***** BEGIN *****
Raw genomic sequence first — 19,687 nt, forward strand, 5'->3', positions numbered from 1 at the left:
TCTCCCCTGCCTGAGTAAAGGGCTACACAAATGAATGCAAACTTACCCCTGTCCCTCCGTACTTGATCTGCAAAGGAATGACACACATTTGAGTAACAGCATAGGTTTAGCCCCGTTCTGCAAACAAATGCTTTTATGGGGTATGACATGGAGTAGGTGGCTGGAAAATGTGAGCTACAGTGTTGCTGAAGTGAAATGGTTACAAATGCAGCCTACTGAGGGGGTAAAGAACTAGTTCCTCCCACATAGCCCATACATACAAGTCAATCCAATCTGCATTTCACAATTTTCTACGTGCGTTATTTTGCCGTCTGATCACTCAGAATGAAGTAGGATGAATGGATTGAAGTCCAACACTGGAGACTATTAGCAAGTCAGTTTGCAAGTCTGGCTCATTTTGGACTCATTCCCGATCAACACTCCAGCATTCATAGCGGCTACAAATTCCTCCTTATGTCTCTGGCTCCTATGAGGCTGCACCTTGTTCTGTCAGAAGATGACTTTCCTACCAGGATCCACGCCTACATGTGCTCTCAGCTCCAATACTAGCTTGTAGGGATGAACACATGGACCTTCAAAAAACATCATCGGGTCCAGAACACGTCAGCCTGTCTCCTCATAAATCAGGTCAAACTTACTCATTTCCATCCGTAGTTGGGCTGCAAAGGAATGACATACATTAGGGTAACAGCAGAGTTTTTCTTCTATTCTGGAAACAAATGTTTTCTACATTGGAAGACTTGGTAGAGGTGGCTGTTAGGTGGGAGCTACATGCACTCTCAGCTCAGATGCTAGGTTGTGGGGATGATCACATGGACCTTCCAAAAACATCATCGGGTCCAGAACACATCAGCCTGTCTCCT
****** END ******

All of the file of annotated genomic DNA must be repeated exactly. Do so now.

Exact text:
Raw genomic sequence first — 19,687 nt, forward strand, 5'->3', positions numbered from 1 at the left:
TCTCCCCTGCCTGAGTAAAGGGCTACACAAATGAATGCAAACTTACCCCTGTCCCTCCGTACTTGATCTGCAAAGGAATGACACACATTTGAGTAACAGCATAGGTTTAGCCCCGTTCTGCAAACAAATGCTTTTATGGGGTATGACATGGAGTAGGTGGCTGGAAAATGTGAGCTACAGTGTTGCTGAAGTGAAATGGTTACAAATGCAGCCTACTGAGGGGGTAAAGAACTAGTTCCTCCCACATAGCCCATACATACAAGTCAATCCAATCTGCATTTCACAATTTTCTACGTGCGTTATTTTGCCGTCTGATCACTCAGAATGAAGTAGGATGAATGGATTGAAGTCCAACACTGGAGACTATTAGCAAGTCAGTTTGCAAGTCTGGCTCATTTTGGACTCATTCCCGATCAACACTCCAGCATTCATAGCGGCTACAAATTCCTCCTTATGTCTCTGGCTCCTATGAGGCTGCACCTTGTTCTGTCAGAAGATGACTTTCCTACCAGGATCCACGCCTACATGTGCTCTCAGCTCCAATACTAGCTTGTAGGGATGAACACATGGACCTTCAAAAAACATCATCGGGTCCAGAACACGTCAGCCTGTCTCCTCATAAATCAGGTCAAACTTACTCATTTCCATCCGTAGTTGGGCTGCAAAGGAATGACATACATTAGGGTAACAGCAGAGTTTTTCTTCTATTCTGGAAACAAATGTTTTCTACATTGGAAGACTTGGTAGAGGTGGCTGTTAGGTGGGAGCTACATGCACTCTCAGCTCAGATGCTAGGTTGTGGGGATGATCACATGGACCTTCCAAAAACATCATCGGGTCCAGAACACATCAGCCTGTCTCCT